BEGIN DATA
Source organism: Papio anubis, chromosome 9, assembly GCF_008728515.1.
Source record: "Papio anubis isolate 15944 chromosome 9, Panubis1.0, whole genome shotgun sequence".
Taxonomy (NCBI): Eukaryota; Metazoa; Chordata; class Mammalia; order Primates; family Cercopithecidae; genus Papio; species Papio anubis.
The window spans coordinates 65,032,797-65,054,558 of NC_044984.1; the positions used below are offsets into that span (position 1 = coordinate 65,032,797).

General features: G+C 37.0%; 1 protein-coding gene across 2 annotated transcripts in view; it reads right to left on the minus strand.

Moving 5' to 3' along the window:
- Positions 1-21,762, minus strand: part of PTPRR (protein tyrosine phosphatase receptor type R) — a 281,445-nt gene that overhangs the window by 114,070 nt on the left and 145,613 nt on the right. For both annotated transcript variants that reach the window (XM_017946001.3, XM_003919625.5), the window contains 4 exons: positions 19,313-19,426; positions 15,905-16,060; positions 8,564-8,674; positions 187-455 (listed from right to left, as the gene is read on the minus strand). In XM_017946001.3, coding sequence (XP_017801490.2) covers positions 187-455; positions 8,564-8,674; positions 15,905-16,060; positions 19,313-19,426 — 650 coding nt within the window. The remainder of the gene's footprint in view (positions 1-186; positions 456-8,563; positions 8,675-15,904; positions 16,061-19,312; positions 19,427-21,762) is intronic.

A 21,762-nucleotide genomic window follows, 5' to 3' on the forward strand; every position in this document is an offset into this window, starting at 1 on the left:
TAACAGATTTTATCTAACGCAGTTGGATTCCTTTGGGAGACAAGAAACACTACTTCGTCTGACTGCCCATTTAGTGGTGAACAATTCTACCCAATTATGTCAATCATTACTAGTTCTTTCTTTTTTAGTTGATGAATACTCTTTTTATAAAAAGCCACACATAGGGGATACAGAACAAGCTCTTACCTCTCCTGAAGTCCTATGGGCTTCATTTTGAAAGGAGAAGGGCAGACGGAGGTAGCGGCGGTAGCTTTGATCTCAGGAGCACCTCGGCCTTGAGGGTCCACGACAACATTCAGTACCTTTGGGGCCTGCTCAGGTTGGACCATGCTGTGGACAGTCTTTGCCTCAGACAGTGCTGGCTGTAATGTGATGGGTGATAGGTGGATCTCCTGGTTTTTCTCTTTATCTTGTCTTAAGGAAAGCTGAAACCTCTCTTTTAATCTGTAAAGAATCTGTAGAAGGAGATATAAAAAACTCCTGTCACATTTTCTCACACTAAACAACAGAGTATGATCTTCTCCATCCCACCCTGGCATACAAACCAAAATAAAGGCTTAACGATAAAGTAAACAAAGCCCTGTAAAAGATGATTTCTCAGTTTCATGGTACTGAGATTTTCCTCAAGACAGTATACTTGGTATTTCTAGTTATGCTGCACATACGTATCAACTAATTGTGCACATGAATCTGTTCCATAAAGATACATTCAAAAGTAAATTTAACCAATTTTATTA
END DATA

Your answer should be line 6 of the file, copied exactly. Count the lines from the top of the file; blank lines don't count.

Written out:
Moving 5' to 3' along the window: